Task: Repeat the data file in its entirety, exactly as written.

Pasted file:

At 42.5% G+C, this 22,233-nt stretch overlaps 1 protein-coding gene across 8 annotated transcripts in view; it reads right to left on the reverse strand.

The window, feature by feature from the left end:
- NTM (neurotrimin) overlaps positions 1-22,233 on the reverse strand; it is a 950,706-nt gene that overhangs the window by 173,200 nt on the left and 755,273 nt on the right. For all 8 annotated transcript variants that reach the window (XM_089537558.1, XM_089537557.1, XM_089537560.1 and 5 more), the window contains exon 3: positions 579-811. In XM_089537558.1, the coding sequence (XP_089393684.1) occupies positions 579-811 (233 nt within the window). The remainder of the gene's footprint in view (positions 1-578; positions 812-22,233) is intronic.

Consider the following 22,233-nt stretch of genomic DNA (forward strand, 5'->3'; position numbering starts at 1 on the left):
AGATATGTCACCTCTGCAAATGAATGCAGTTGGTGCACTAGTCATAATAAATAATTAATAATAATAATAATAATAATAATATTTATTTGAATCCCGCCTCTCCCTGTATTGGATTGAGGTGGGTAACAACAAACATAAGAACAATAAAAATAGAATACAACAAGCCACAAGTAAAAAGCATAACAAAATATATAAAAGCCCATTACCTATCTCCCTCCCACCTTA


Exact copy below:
At 42.5% G+C, this 22,233-nt stretch overlaps 1 protein-coding gene across 8 annotated transcripts in view; it reads right to left on the reverse strand.

The window, feature by feature from the left end:
- NTM (neurotrimin) overlaps positions 1-22,233 on the reverse strand; it is a 950,706-nt gene that overhangs the window by 173,200 nt on the left and 755,273 nt on the right. For all 8 annotated transcript variants that reach the window (XM_089537558.1, XM_089537557.1, XM_089537560.1 and 5 more), the window contains exon 3: positions 579-811. In XM_089537558.1, the coding sequence (XP_089393684.1) occupies positions 579-811 (233 nt within the window). The remainder of the gene's footprint in view (positions 1-578; positions 812-22,233) is intronic.

Consider the following 22,233-nt stretch of genomic DNA (forward strand, 5'->3'; position numbering starts at 1 on the left):
AGATATGTCACCTCTGCAAATGAATGCAGTTGGTGCACTAGTCATAATAAATAATTAATAATAATAATAATAATAATAATATTTATTTGAATCCCGCCTCTCCCTGTATTGGATTGAGGTGGGTAACAACAAACATAAGAACAATAAAAATAGAATACAACAAGCCACAAGTAAAAAGCATAACAAAATATATAAAAGCCCATTACCTATCTCCCTCCCACCTTA